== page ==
John Adams Started Healthcare Reform

5 Nov

I’m not an avid supporter of the health care reform package signed into law last week. It’s just not socialism, and everybody should bring it back a little bit. That was my point. But now some readers got all hot and bothered, so you’ve forced me to make an argument.

Good job.

So let’s address these issues one at a time, today we will address the issue of the constitution and how some believe this is an unprecedented transgression on our civil liberties, yadda yadda. The argument being making people get health care violates their first amendment rights to live however they damn well please, basically.

And don’t get me wrong, I’m all for ensuring a minimum role of government in our society. Expanded government definitely infringes upon personal freedoms. The problem is that health care has an effect beyond the individual who chooses to not get insurance.

A person who gets sick is still entitled to medical care if they show up at a hospital and who pays for that? That’s right the taxpayer.It’s not all that different, in my opinion, then the creation of municipal-government run fire departments. The old policy was to have private fire departments that a homeowner could hire if they wanted to.

The problem was that some guys house catches on fire and he doesn’t have a private fire department so the fire spreads until it hits a house who employs a fire department. So people got together and established a town fire department that everyone paid for through this thing called taxes for the mutual benefit for the group. The fire department is absolutely a form of government mandated socialism in this country, probably in most countries.

Now I’m not saying these are parallel situation, fire and health care. But they are similar in there social impact. My health is at risk when a co-worker, or a fellow student, has the swine flu that goes untreated because he/she doesn’t have health insurance.

But I’m getting off topic.  The ability of the Congress to regulate commerce, a well established right of the legislature, is as old as the founders…in fact John Adams is the first President to mandate health care coverage by private industry. Not President Obama.

In 1798 Congress passed, and John Adams signed, An Act for the Relief of Sick and Disabled Seaman, (I’ll pause for laughter).  This legislation required privately employed sailors to purchase health care insurance.  Well doesn’t that sounds familiar.

More over the Seaman health bill (pausing again for laughter), created a kind of hospital system for disabled or sick sailors. To pay for this new governmental service America’s first payroll tax was enacted, requiring 20 cents from each sailors pay to be deducted for potential hospital care. Failure to pay this tax could be penalized with a fine.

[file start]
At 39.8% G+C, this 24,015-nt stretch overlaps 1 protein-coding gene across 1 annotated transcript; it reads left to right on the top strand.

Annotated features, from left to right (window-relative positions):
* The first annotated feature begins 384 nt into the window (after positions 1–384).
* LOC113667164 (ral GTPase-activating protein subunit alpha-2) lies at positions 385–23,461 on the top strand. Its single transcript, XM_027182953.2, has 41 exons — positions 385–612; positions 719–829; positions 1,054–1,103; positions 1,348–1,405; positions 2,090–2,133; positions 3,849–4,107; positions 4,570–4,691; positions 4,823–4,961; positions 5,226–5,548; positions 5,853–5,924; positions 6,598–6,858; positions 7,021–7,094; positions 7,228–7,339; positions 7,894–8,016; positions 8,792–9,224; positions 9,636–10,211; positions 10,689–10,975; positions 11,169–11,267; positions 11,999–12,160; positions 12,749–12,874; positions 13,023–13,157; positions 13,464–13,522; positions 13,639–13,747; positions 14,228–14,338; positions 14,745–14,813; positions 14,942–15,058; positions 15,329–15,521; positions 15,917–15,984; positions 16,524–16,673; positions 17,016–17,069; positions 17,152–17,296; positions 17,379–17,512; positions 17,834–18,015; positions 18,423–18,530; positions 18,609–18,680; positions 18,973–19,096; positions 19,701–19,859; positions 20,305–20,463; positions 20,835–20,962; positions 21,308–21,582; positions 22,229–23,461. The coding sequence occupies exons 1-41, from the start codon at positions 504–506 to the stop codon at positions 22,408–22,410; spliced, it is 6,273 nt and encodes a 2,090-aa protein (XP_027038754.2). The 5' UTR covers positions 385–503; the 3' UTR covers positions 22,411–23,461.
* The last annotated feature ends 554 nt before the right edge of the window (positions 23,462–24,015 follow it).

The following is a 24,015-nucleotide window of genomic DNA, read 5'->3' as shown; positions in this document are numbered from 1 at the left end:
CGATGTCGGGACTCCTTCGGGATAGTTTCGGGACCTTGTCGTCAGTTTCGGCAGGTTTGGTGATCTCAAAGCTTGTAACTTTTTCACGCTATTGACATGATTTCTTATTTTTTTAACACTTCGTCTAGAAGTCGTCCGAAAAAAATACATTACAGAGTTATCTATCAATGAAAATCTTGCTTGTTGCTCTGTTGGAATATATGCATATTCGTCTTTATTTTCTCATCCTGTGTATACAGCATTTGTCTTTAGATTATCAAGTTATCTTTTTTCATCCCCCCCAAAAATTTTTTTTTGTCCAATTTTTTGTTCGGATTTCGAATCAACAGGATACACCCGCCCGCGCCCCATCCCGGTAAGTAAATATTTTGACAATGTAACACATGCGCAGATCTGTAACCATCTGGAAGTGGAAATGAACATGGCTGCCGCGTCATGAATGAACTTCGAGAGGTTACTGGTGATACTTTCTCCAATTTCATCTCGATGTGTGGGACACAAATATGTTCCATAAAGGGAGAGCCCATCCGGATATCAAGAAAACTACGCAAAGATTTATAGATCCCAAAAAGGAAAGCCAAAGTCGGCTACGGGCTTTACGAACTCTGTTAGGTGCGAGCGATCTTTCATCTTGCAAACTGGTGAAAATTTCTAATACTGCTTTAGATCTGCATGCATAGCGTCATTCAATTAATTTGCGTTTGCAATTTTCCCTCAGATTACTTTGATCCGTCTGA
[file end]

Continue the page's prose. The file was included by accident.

That’s what we like to call precedent, bitches.

4 Responses to “John Adams Started Healthcare Reform”

  1. Chris March 29, 2010 at 5:11 pm #

    Note that that would be a similar risk pool because they are all in the same profession. The scenario is different but I can see what your claim is, that this set a so-called precedent for federal involvement in healthcare.

    Also, isnt Congress allowed to act in such a case because the duties of sailors fell under interstate commerce? many sailors were pressed into the navy and this was more a public health thing, than a healthcare issue due to diseases sailors were bringing back.

    However, just because something hasnt been deemed unconstitutional yet doesnt mean it isnt. John Adams signed the Alien and Sedition Acts. If these ever had a Supreme Court hearing it is guaranteed they would be Unconstitutional, they expired before they could be taken up.

    Also historically speaking, the Supreme Court hadnt really gained its legs so to speak in 1798. Marbury v. Madison wasnt until 1803 and in my opinion when review of power became established.

    Its a little deceptive to say Adams would have been for this bill, however Jason must be shooting steam from his ears.

  2. Dave March 30, 2010 at 1:28 pm #

    The question is not whether John Adams would have supported this bill, he probably wouldn’t. The question is, “does the Federal government have the right to mandate a citizen to purchase a private good?” And Mr. Flynn, a.k.a. Pale Thunder has shown that there is precedent for Federal authority to be used in this way, when it deems that the social benefits outweigh the negatives of restriction of freedom and liberty.

  3. Chris March 30, 2010 at 2:34 pm #

    Im saying this is a very weak precedent that was used prior to any judical examples of what actually is a precedent!

    • David March 30, 2010 at 10:10 pm #

      Create your Whig party already Christopher!

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